There seems to be an interesting new model architecture for ranking & recommendation, developed by Google Research. It uses Logistic Regression & Deep Learning in a single model.
This is different from ensemble models, where a sub-model is trained separately, and it’s score is used as a feature for the parent model. In this paper, the authors learn a wide model (Logistic Regression, which is trying to “memorize”), and a deep model (Deep Neural Network, which is trying to “generalize”), jointly.
The input to the wide network are standard features, while the deep network uses dense embeddings of the document to be scored, as input.
The main benefits as per the authors, are:
DNNs can learn to over-generalize, while LR models are limited in how much they can memorize from the training data.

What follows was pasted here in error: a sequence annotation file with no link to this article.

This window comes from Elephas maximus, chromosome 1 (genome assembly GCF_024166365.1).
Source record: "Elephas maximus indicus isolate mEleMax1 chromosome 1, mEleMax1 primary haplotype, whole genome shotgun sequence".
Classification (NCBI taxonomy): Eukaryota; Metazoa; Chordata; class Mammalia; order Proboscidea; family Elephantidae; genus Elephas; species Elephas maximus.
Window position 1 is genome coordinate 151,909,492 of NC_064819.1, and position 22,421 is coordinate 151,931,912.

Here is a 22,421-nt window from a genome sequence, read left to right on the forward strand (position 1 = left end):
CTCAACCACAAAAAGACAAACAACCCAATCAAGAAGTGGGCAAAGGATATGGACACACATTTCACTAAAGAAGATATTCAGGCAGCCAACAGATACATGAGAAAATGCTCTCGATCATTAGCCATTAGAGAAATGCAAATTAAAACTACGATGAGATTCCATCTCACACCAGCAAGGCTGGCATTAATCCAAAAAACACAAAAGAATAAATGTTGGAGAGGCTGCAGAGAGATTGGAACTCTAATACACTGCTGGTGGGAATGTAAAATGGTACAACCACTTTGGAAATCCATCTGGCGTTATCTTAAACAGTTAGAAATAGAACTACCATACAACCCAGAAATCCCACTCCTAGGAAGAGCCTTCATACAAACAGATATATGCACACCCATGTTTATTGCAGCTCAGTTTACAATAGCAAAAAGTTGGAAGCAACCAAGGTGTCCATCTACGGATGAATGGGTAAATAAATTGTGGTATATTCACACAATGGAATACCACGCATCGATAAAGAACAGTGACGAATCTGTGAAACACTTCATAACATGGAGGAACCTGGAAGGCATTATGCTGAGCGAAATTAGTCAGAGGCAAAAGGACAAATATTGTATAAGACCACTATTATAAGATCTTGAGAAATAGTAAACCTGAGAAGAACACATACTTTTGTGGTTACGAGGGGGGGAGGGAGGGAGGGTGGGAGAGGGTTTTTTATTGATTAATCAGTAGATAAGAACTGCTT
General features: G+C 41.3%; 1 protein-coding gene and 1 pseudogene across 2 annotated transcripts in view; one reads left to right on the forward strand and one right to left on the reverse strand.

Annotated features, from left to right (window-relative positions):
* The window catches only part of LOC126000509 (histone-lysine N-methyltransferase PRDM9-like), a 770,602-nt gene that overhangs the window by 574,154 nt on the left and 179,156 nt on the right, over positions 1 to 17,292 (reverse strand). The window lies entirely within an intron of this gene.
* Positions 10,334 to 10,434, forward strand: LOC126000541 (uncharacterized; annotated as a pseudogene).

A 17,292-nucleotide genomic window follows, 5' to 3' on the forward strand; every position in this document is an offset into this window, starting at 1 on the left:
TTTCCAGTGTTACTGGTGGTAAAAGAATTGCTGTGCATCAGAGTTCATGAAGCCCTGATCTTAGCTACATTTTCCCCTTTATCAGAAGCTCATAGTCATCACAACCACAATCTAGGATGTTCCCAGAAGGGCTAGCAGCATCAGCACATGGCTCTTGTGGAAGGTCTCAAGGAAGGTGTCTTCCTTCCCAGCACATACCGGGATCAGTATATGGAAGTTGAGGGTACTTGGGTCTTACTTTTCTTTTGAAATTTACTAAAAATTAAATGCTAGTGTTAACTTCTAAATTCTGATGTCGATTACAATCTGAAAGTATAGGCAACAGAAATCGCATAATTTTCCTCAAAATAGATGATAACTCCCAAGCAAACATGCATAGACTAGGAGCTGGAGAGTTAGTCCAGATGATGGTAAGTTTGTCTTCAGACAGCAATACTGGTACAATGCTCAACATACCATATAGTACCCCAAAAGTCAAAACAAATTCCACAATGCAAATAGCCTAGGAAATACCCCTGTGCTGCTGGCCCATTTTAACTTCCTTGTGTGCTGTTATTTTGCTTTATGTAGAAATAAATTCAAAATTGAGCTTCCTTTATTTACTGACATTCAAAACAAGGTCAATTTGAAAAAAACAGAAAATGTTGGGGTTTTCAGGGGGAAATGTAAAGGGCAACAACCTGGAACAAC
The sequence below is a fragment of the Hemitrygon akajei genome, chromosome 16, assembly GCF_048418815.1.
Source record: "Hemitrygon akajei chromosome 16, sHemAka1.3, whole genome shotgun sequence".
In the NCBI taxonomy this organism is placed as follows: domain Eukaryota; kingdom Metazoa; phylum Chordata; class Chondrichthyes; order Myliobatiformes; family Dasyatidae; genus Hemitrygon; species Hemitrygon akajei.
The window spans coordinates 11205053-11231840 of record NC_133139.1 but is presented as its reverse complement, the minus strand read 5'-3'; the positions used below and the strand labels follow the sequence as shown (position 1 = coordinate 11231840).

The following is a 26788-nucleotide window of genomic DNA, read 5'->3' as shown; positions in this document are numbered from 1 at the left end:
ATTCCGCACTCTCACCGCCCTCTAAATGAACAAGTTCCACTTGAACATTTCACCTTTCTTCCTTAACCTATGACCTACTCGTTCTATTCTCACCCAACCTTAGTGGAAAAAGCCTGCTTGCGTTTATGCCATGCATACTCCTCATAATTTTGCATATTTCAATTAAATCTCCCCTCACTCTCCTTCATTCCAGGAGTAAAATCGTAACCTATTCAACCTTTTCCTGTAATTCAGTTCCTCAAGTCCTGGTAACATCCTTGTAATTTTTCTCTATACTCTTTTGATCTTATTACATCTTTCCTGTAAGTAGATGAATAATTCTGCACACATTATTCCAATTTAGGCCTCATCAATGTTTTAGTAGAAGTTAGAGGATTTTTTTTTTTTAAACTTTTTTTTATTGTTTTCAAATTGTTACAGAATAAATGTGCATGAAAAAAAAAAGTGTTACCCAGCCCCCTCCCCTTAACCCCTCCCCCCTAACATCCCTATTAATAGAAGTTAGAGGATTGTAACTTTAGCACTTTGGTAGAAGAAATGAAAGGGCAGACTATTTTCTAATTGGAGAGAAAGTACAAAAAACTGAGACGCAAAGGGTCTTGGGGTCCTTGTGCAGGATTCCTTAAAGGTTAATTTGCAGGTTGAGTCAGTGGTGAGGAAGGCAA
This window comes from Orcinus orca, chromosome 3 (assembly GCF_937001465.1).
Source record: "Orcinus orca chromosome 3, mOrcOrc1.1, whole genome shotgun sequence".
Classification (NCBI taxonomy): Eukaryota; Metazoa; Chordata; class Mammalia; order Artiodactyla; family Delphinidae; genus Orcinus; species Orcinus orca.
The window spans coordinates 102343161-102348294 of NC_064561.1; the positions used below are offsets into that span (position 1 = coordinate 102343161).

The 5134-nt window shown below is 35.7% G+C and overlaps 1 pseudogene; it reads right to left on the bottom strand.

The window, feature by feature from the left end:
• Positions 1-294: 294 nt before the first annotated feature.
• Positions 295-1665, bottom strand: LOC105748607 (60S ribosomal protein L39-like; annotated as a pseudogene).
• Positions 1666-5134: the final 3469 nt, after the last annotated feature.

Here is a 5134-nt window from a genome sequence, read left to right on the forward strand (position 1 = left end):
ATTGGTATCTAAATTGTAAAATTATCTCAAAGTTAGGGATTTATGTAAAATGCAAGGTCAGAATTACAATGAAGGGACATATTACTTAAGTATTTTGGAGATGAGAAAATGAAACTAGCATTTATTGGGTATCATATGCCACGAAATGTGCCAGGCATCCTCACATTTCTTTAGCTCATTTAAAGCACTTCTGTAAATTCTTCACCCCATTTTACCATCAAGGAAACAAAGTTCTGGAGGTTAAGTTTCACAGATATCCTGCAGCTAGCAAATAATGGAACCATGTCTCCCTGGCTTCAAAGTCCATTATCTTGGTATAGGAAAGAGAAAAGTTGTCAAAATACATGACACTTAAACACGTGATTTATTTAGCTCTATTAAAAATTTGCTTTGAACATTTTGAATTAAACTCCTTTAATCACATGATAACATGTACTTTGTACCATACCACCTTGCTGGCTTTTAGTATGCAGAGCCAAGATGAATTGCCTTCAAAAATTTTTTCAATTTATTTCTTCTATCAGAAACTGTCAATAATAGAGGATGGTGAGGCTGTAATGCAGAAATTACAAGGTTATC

Learning the models jointly means that the ‘wide’ and ‘deep’ part are aware of each other, and the ‘wide’ part only needs to augment the ‘deep’ part.
Also, training jointly helps reduce the side of the individual models.
The authors employed this model to recommend apps to be downloaded to the user in Google Play, where they drove up app installs by 3.9% using the Wide & Deep model.
However, the Deep model in itself, drove up installs by 2.9%. It is natural to expect that the ‘wide’ part of the model should help in further improving the metric to be optimized, but it is unclear to me, if the delta could have been achieved by further bulking up the ‘deep’ part (i.e., adding more layers / training bigger dimensional embeddings, which are inputs to the DNNs).